Life is a cornfield,” American author Lorrie Moore once remarked, “but literature is that shot of whiskey that’s been distilled down.” Moore herself, to continue the metaphor, is a small-batch distillery. She specialises in short stories and is anything but prolific, but what she does produce is always special and first-rate.
A good example of such is What You Want to Do Fine from Moore’s 1998 bestselling collection Birds of America. It’s the story of a couple, one of whom is blind and gay, while the other is sighted and unsure about his sexuality.
Mack has moved so much in his life that every phone number he comes across seems to him to be one he’s had before. “I swear this used to be my number,” he says, putting the car into park and pointing at the guidebook: 923-7368. The built-in cadence of a phone number always hits him the same personal way: like something familiar but lost, something momentous yet insignificant — like an act of love with a girl he used to date.
That’s a life story expertly concentrated down to a single moment. Mack (the unsure one) and his lover Quilty are journeying through the midwestern and southern United States on an extended “sight-seeing” holiday, ostensibly from their daily routine but actually, readers begin to suspect, from themselves. Along the way – for instance, while atop the St. Louis Arch – they engage in the sort of quirky, faintly morbid banter which is Moore’s trademark.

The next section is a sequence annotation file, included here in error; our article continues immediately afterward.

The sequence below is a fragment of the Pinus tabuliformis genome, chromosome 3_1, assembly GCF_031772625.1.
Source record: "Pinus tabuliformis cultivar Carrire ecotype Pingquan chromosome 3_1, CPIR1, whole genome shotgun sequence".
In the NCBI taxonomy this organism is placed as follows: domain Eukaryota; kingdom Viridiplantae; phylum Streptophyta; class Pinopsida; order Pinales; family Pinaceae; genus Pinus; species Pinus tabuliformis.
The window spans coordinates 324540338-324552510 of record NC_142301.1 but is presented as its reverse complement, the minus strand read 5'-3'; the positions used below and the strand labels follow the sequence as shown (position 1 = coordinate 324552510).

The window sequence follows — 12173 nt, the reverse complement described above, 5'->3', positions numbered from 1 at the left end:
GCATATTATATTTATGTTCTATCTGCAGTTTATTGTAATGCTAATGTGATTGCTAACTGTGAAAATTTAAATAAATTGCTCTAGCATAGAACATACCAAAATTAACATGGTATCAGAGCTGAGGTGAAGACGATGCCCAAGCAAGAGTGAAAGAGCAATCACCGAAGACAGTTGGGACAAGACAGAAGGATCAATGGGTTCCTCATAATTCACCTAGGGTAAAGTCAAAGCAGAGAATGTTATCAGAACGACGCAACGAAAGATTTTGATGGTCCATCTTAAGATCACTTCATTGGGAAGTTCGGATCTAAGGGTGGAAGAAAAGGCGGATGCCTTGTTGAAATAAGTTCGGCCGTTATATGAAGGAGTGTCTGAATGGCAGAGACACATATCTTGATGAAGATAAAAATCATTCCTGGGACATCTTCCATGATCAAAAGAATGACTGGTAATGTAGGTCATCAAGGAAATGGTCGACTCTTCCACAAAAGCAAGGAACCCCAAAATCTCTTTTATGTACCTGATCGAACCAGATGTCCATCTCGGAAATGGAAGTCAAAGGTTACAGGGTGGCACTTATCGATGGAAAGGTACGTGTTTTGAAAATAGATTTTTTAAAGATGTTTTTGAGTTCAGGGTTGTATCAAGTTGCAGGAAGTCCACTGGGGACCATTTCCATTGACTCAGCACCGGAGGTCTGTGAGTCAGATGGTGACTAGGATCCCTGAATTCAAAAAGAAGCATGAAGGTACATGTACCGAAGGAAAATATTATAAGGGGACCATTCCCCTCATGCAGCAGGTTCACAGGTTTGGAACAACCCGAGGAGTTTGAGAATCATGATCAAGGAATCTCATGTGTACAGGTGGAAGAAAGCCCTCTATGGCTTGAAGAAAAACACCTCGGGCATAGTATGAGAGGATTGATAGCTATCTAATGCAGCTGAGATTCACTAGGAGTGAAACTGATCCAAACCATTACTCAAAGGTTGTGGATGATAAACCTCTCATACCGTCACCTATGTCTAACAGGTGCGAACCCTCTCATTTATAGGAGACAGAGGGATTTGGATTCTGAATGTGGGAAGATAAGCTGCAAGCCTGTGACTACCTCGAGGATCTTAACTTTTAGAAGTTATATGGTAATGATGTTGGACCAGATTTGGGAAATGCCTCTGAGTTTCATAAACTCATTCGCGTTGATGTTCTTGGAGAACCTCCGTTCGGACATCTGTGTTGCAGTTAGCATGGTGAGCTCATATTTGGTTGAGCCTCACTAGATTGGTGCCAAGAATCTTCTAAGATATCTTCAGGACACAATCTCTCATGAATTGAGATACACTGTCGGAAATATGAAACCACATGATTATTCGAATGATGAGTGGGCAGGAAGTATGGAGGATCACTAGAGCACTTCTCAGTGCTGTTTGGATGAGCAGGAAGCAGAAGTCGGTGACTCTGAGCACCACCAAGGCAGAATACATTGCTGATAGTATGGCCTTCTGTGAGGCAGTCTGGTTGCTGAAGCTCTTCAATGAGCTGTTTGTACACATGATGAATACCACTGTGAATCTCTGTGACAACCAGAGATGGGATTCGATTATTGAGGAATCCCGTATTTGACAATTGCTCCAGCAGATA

“Describe the view to me,” says Quilty when they get out at the top.
Mack looks out through the windows.
“Adequate,” he says.
“I said describe, not rate.”
“Midwestern. Aerial. Green and brown.”
Quilty sighs. “I don’t think blind men should date deaf-mutes until the how-to book has been written.”
As is typical for Moore, the dramatic tension in this story issues from the gradual revelation of how much resentment is concealed within the seemingly light-hearted, ironic back-and-forth of long-term couples.
Mack and Quilty met at a gathering for recovering alcoholics. But by the time they reach New Orleans and run out of places further south to visit, open hostility emerges between them, and Mack jumps off the wagon.
The moment comes – what a wonderfully absurd detail! – at a duck show.
Downstairs, the clock says quarter to five, and a crowd is gathering to watch the ducks. A red carpet has already been rolled out from the elevator to the fountain, and this makes the ducks excited, anxious for the evening ritual, their clipped wings fluttering. Mack takes a table in the back and orders a double whiskey with ice. He drinks it fast – it freezes and burns in that great old way: it has been too long.
As Moore might have written, something’s fowl in the state of Louisiana.
Actually, Moore probably would never write something that obvious, except as a set-up line.
Everyone should definitely check out Moore, who’s been called both the finest living American short-story writer.
She’s a rara avis indeed – an author whose flippancy is a vehicle not just for cleverness, but wisdom about the difficulty of maintaining human relationships in an often absurd, morally indifferent world.